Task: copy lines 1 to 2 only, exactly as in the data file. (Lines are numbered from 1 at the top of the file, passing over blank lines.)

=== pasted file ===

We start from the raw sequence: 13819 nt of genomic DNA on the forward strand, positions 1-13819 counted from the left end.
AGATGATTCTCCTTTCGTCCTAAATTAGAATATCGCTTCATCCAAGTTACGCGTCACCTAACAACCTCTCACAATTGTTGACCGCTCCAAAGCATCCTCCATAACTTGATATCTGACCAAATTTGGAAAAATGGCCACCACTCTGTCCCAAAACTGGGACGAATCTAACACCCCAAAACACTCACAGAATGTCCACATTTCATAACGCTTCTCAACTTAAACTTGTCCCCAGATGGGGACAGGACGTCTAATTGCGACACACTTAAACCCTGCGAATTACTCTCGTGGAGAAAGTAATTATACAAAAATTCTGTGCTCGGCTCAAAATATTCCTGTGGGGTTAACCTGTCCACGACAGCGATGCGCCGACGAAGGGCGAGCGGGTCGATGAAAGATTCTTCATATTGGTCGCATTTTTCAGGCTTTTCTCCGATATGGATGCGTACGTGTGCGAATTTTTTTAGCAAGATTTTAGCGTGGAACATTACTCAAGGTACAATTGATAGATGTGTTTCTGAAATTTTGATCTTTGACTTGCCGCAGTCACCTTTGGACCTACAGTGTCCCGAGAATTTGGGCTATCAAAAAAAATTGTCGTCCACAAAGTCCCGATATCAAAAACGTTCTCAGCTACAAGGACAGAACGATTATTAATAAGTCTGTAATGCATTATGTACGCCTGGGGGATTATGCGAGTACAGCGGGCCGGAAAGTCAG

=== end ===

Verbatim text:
We start from the raw sequence: 13819 nt of genomic DNA on the forward strand, positions 1-13819 counted from the left end.
AGATGATTCTCCTTTCGTCCTAAATTAGAATATCGCTTCATCCAAGTTACGCGTCACCTAACAACCTCTCACAATTGTTGACCGCTCCAAAGCATCCTCCATAACTTGATATCTGACCAAATTTGGAAAAATGGCCACCACTCTGTCCCAAAACTGGGACGAATCTAACACCCCAAAACACTCACAGAATGTCCACATTTCATAACGCTTCTCAACTTAAACTTGTCCCCAGATGGGGACAGGACGTCTAATTGCGACACACTTAAACCCTGCGAATTACTCTCGTGGAGAAAGTAATTATACAAAAATTCTGTGCTCGGCTCAAAATATTCCTGTGGGGTTAACCTGTCCACGACAGCGATGCGCCGACGAAGGGCGAGCGGGTCGATGAAAGATTCTTCATATTGGTCGCATTTTTCAGGCTTTTCTCCGATATGGATGCGTACGTGTGCGAATTTTTTTAGCAAGATTTTAGCGTGGAACATTACTCAAGGTACAATTGATAGATGTGTTTCTGAAATTTTGATCTTTGACTTGCCGCAGTCACCTTTGGACCTACAGTGTCCCGAGAATTTGGGCTATCAAAAAAAATTGTCGTCCACAAAGTCCCGATATCAAAAACGTTCTCAGCTACAAGGACAGAACGATTATTAATAAGTCTGTAATGCATTATGTACGCCTGGGGGATTATGCGAGTACAGCGGGCCGGAAAGTCAG